BBC NEWS Americas Africa Europe Middle East South Asia Asia Pacific Arabic Spanish Russian Chinese Welsh

 You are in:  World: Europe
Front Page 
Middle East 
South Asia 
From Our Own Correspondent 
Letter From America 
UK Politics 
Talking Point 
In Depth 

Commonwealth Games 2002

BBC Sport

BBC Weather

Monday, 8 April, 2002, 14:57 GMT 15:57 UK
Revving up Russia's car industry
The Russian-made Volga
Volgas will be a common sight in government car parks
test hello test
By Martin Ritchie in Moscow

Russia's motor industry has been given the Kremlin seal of approval.

Under a new patriotic policy, Russian bureaucrats will have to drive locally-made cars.

The Volga, an upmarket car produced since Soviet times, is to make up at least 80% of the government's fleet.

The rest of the Kremlin's vehicles will consist of BMWs built in the western enclave of Kaliningrad and Fords made near St Petersburg.

The auto industry here has reached a standard high enough for members of the authorities to use only cars made on Russian soil.

Vladimir Kozhin
Kremlin property manager
The changes will be introduced gradually over the next three years, when existing vehicles come up for replacement.

Vladimir Kozhin, the Kremlin's chief property manager, said the plan underlined official support for Russia's car industry.

"The auto industry here has reached a standard high enough for members of the authorities to use only cars made on Russian soil," he said.

Economic factors

But economic factors have also played a part in the move. A top-of-the-range Volga can still cost less than a third of what Russians pay for a basic BMW.

The sturdy car has been produced in various forms for over 30 years.

In the motoring hierarchy of the Soviet Union, it occupied a place well above the Lada but below the Zil, an oversize car loved by Communist Party apparatchiks.

Since the fall of the Soviet Union, Muscovites have become accustomed to the sight of the all-black Mercedes and BMWs belonging to the country's new elite.

Boris Nemtsov
Boris Nemtsov tried to get bureacrats to use Volgas five years ago
However, this is not the first time that Russian officialdom has experimented with measures to reverse this trend.

In 1997, the then Deputy Prime Minister Boris Nemtsov tried to boost his patriotic credentials by forcing the Russian elite into Volgas.

What he described as an "emotional" move fell through.

Solidarity with the people

A source close to Boris Nemtsov, now leader of a liberal political party, said, "I think it's important that the Russian Government show some solidarity with the people, and drive Russian cars.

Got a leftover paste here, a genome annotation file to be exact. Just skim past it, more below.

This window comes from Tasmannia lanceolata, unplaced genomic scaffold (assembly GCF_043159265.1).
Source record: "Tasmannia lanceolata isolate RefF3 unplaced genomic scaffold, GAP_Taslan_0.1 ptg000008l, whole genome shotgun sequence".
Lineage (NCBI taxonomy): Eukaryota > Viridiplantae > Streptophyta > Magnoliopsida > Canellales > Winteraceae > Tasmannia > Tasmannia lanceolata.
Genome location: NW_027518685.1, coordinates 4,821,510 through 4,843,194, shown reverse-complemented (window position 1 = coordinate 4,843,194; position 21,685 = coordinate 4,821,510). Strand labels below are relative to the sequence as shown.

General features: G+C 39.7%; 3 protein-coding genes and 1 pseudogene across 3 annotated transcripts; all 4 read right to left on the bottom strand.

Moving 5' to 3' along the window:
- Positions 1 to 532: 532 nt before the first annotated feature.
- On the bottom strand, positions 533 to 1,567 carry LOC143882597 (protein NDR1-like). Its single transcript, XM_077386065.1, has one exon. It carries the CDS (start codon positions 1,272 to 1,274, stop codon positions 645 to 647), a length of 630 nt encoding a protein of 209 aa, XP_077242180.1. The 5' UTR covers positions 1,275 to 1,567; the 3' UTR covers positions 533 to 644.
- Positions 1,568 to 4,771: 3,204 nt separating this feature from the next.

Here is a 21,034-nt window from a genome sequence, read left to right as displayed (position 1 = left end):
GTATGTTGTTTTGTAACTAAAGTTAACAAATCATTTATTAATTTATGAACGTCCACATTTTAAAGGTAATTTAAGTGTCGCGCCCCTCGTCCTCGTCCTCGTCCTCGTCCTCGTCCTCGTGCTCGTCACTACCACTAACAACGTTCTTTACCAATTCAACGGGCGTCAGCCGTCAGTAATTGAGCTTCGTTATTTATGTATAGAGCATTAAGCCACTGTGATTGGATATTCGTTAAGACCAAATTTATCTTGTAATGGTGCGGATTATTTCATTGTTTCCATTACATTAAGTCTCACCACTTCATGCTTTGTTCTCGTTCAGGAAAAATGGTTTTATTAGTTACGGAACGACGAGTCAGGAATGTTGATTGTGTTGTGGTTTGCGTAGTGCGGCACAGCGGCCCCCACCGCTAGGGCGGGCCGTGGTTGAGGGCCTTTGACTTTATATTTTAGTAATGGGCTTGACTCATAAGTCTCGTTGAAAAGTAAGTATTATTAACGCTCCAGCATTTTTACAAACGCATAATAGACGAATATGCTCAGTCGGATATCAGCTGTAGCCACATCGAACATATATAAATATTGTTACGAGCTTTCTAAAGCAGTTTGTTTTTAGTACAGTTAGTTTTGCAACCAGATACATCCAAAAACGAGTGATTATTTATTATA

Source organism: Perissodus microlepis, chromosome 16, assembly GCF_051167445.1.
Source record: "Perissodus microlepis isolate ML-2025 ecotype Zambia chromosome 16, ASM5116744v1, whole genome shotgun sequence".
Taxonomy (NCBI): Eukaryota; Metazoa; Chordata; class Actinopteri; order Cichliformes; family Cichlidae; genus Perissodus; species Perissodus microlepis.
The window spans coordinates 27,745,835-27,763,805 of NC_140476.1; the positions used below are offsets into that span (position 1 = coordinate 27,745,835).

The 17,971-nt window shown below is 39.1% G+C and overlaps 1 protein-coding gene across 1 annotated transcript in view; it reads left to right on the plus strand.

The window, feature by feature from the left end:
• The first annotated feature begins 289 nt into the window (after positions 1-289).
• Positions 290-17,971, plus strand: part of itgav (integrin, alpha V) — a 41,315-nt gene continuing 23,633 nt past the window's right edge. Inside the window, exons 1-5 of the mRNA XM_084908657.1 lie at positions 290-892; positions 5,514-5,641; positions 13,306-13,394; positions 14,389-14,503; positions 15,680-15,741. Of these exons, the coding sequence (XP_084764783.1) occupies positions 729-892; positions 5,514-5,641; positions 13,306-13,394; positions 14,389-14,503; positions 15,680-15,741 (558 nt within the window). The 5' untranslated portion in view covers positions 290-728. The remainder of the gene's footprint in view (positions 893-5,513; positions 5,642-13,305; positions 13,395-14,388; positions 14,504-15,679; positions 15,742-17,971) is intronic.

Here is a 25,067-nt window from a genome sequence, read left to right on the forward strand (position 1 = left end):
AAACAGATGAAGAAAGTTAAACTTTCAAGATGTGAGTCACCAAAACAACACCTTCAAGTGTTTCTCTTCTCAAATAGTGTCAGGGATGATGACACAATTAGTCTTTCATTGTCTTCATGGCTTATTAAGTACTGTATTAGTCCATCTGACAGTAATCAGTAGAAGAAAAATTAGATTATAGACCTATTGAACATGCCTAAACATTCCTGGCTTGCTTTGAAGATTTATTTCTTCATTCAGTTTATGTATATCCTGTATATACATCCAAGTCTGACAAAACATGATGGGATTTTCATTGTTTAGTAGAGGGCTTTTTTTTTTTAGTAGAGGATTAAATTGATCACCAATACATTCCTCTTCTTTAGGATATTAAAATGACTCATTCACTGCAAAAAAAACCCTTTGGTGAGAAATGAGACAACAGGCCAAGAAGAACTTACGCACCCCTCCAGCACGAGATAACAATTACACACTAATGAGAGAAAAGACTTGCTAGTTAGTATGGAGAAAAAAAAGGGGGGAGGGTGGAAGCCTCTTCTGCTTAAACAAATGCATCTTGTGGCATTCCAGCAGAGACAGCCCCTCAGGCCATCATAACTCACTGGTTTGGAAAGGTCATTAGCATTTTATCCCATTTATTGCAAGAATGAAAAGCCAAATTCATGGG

"But hardly anyone supported us then. Yeltsin signed the order that everyone should drive a Russian model, but he himself kept his Mercedes. So no-one else bothered to change".

Despite this precedent, the Volga's manufacturer - the company Gaz based in Nizhny Novgorod - warmly welcomed the move.

Spokewoman Lilya Petrova said: "If people in the Kremlin drive this type of car, then Russians know that the car is something to be proud of."

Former President Boris Yeltsin
Boris Yeltsin was too fond of his Mercedes to give it up
This decision follows hot on the heels of other official attempts to support the Russian car industry.

Last month, the Minister for Industry, Science and Development, Ilya Klebanov, said he would encourage Russian car manufacturers to produce competitors for mainstream European models by 2010.

Less than two weeks ago, the Russian Government announced it would also impose import tariffs on second-hand foreign cars.

If the current plans are taken more seriously than Boris Nemtsov's, the Kremlin car park is expected to be fully "russified" some time in 2006.

See also:

27 Jun 01 | Business
General Motors signs Russia car deal
20 Jun 98 | Europe
Russia's road revolution
14 Feb 02 | Business
Russia's retail growth
14 Nov 01 | Business
Russia's recovery in the spotlight
17 Mar 99 | The Company File
BMW plans Russian investment
Internet links:

The BBC is not responsible for the content of external internet sites

Links to more Europe stories are at the foot of the page.

E-mail this story to a friend

Links to more Europe stories